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If flies see many small images, how do they know what direction the danger is coming from (and what direction to fly away in)?
Question Date: 2006-12-01
Answer 1:

My understanding of how flies see is that they see many small images instead of one large one. This makes them very good at seeing motion. Imagine that you saw the world by pointing a video camera at things, then viewing them on a TV screen. An insect sees things more like looking at a wall full of small TV screens, all showing the about same scene from slightly different angles. When something moves in the corner, you see it in the corner of your eye/TV screen. The fly sees it all over its eye in the corner of each screen. It can still see that it's in the upper right corner, for example, so it can move off to the left.

Of course it's difficult to know exactly what a fly sees because that has a lot to do with how the brain processes the information. You can test this by looking at optical illusions that fool your brain into seeing something that is not there. There are some fun ones at this site: illusions

Why do you think other animals see things differently from the way you do? Can you think how an animal's habitat, place in the food web, size, or evolutionary history would influence how it sees?

Thanks for asking,

Answer 2:

Flies have many small eyes each with a narrow viewing angle.Because of this when light (say reflected off a predator) enters one of these eyes they know which angle it came in from. When the signal from that eye is sent to the brain the brain records which eye sent it the information and therefore the angle of the predator. The fly now knows where the predator is and will fly off in the opposite direction.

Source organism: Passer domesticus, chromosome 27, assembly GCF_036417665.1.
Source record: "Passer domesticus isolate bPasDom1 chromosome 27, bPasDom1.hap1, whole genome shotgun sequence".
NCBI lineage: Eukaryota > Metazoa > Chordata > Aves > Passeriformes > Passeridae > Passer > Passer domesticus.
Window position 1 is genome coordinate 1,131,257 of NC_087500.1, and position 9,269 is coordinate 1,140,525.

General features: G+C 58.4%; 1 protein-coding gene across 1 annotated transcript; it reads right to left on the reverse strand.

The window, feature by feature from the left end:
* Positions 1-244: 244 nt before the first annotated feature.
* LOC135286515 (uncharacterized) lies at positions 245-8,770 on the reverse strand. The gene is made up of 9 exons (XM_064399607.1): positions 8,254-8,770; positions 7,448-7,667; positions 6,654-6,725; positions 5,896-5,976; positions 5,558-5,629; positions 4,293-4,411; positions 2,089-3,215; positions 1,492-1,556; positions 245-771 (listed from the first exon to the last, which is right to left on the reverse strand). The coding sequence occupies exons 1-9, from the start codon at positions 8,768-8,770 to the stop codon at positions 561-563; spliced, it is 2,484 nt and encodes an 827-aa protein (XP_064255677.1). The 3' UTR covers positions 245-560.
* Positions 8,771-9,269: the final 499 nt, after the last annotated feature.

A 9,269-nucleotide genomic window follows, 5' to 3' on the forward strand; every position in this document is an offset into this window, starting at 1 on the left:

Answer 3:

Just as with humans or any other complicated animal, the information collected by the eye is then transferred to an image-processing lobe in the animal's brain. This processing lobe puts the data together and produces an image that the creature can react to.

Answer 4:

Flies have compound eyes, which are different from human eyes. Compound eyes are made up of lots and lots of light sensors that face at different angles. Each of these sensors, called ommatidia, detect the amount of light coming at it and forms only part of the image. When all of these images are put together they take the form of whatever the fly is seeing. Thus, flies can see which direction that danger is coming from. In a way compound eyes work like a TV screen. A TV screen is made up of many pixels; each pixel has its own color and light intensity. When you put all the pixels together you get a picture.

Answer 5:

Although it might seem that a fly does not have vivid vision like humans, the fly is able to extract all the information it needs from those small images you described in your question. You also have to keep in mind that most of visual processing that leads to motion perception and action is done in the brain, so even though the images the fly gets from its eyes are small, most of its brain is dedicated to visual processing.

The main process by which the fly knows about danger is called looming. When an object moves closer to the fly, it is perceived as getting bigger. The change in size tells the fly that danger is approaching.

Answer 6:

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